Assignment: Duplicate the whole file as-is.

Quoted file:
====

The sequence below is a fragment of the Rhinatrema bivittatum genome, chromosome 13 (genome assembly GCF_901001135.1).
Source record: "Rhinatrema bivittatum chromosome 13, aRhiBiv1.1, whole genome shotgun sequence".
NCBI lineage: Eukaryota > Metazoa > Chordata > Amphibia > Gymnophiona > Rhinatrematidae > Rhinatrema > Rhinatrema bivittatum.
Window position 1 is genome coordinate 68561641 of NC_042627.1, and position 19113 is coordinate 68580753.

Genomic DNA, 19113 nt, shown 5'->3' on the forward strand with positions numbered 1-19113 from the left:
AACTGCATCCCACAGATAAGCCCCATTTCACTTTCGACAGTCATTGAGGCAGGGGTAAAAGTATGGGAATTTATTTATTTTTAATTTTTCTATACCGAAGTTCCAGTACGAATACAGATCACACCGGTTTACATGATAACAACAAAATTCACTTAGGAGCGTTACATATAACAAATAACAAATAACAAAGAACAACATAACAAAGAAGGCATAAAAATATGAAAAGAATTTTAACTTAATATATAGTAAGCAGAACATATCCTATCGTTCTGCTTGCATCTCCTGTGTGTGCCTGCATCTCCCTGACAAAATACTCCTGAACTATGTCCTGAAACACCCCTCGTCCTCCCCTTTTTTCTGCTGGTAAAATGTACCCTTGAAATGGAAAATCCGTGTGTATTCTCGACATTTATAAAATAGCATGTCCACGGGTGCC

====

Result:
The sequence below is a fragment of the Rhinatrema bivittatum genome, chromosome 13 (genome assembly GCF_901001135.1).
Source record: "Rhinatrema bivittatum chromosome 13, aRhiBiv1.1, whole genome shotgun sequence".
NCBI lineage: Eukaryota > Metazoa > Chordata > Amphibia > Gymnophiona > Rhinatrematidae > Rhinatrema > Rhinatrema bivittatum.
Window position 1 is genome coordinate 68561641 of NC_042627.1, and position 19113 is coordinate 68580753.

Genomic DNA, 19113 nt, shown 5'->3' on the forward strand with positions numbered 1-19113 from the left:
AACTGCATCCCACAGATAAGCCCCATTTCACTTTCGACAGTCATTGAGGCAGGGGTAAAAGTATGGGAATTTATTTATTTTTAATTTTTCTATACCGAAGTTCCAGTACGAATACAGATCACACCGGTTTACATGATAACAACAAAATTCACTTAGGAGCGTTACATATAACAAATAACAAATAACAAAGAACAACATAACAAAGAAGGCATAAAAATATGAAAAGAATTTTAACTTAATATATAGTAAGCAGAACATATCCTATCGTTCTGCTTGCATCTCCTGTGTGTGCCTGCATCTCCCTGACAAAATACTCCTGAACTATGTCCTGAAACACCCCTCGTCCTCCCCTTTTTTCTGCTGGTAAAATGTACCCTTGAAATGGAAAATCCGTGTGTATTCTCGACATTTATAAAATAGCATGTCCACGGGTGCC